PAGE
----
I recently spent a weekend visiting family and during a 36-hour period we watched 5 Hallmark Holidays movies. I haven’t had basic cable in eons and I’ve never been much of a big romantic comedy gal in the first place, so this binge was wild. I know people love these movies — enough to support round-the-clock showings from late October into the new calendar year. This season alone, Hallmark is releasing 37 new original movies and I can tell you the plot of every single one right now:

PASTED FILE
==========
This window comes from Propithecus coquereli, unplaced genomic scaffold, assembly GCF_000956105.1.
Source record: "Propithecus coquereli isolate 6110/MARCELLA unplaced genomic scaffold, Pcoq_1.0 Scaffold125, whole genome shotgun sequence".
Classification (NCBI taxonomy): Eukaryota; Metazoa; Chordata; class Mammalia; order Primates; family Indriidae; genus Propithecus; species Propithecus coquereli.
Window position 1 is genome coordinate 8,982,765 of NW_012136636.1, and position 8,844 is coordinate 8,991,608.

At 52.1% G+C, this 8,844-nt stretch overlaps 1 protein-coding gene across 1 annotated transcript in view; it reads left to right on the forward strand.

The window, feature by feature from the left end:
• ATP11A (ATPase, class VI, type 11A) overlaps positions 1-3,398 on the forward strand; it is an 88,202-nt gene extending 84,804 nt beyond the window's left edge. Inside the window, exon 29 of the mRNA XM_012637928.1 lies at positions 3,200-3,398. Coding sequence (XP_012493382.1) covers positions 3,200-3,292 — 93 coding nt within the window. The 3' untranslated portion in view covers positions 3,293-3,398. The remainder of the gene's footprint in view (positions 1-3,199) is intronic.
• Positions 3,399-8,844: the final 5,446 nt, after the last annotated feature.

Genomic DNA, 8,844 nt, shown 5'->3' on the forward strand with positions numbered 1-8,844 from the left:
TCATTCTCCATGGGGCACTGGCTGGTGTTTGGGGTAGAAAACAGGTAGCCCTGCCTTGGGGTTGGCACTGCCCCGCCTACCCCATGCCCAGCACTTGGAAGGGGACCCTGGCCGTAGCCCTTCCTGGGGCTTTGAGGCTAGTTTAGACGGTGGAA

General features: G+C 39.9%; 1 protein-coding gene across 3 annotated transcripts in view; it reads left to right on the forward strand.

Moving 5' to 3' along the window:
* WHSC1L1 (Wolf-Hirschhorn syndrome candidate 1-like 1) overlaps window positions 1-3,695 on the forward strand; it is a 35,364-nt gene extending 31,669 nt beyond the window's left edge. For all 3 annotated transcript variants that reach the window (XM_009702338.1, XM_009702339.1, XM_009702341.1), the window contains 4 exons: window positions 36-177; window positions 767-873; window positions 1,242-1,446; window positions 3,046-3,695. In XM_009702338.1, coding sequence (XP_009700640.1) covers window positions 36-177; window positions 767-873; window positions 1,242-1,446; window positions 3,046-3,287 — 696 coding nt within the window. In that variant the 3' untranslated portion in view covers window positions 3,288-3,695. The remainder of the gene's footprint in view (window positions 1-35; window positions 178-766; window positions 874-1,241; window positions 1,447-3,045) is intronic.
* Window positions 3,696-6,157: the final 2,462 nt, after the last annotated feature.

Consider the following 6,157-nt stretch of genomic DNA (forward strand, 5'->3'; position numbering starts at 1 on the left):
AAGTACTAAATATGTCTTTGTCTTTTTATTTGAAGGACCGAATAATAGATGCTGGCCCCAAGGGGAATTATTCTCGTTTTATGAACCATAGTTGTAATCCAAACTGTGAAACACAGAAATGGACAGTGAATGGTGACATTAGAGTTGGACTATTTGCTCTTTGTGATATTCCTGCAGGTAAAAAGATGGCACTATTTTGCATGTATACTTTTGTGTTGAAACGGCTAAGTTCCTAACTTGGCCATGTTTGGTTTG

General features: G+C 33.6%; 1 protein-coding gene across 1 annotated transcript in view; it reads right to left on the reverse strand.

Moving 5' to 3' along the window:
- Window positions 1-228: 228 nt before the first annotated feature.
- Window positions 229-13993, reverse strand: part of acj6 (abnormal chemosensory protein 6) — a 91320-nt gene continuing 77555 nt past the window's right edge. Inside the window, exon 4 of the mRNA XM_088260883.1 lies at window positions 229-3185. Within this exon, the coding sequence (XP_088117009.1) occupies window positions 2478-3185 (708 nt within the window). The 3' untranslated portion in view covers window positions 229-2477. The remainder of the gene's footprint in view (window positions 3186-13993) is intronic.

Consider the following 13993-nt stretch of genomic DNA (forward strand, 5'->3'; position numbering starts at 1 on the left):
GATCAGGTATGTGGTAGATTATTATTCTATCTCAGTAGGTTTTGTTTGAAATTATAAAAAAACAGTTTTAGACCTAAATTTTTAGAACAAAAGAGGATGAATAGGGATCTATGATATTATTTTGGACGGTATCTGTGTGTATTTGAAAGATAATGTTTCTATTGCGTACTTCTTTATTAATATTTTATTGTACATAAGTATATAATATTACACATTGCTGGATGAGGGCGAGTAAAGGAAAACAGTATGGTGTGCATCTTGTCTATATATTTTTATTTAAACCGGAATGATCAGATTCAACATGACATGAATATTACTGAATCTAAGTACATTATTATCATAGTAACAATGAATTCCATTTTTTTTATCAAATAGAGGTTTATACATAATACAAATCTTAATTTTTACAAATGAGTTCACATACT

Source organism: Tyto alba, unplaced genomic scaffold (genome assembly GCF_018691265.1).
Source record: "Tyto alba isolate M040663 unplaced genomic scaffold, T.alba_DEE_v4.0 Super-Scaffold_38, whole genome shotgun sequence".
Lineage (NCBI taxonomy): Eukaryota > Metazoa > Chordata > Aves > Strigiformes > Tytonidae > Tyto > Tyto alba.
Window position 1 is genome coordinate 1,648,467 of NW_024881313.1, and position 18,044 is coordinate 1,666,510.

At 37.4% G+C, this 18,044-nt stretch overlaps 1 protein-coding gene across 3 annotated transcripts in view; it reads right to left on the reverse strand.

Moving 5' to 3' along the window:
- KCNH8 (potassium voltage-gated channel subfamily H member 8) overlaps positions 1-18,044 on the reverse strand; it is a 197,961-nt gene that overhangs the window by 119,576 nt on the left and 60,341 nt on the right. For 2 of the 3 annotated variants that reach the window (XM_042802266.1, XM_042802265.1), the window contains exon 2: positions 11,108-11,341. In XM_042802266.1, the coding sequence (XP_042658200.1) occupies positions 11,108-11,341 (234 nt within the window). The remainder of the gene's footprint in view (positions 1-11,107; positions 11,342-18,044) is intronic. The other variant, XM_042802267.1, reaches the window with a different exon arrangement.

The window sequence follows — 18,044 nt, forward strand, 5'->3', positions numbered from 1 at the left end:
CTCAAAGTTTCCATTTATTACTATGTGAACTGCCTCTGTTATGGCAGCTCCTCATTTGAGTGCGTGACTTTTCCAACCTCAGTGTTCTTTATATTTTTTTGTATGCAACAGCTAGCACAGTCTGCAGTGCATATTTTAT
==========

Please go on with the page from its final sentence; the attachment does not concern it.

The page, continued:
A plucky/overworked/lovesick gal from the big city finds herself at the crossroads of her rising career/relationship with a douchey fiance who works in business/banking/suit-wearing. A work trip/inheritance beckons her back to her hometown, someplace named something like Maple Falls/Grover’s Hollow/Reindeer Crossing, an idyllic little hamlet in flyover country where there’s definitely a gazebo/ice skating pond/holiday-themed craft fair going on that single-handedly and inexplicably supports the entire local economy. Everyone who lives there is very pleasant/folksy/definitely white. Over the course of 2 hours including commercials, the female lead has a meet-cute with her high school sweetheart/a misunderstood townie/a prince in disguise/maybe a ghost. Though she has an entire life back in the city, she finds herself falling for this new man, goaded along by a mysterious, white-bearded, elderly stranger named “Chris.” It turns out that her fiance back in the city is a serial cheater/workaholic/evil CEO whose father’s company threatens to shut down the local craft fair, because that happens. But right in the nick of time, her handsome new beau saves the town/Christmas, and she decides to abandon her career and stay in Bumble with him forever, YAY GOD BLESS US EVERY ONE.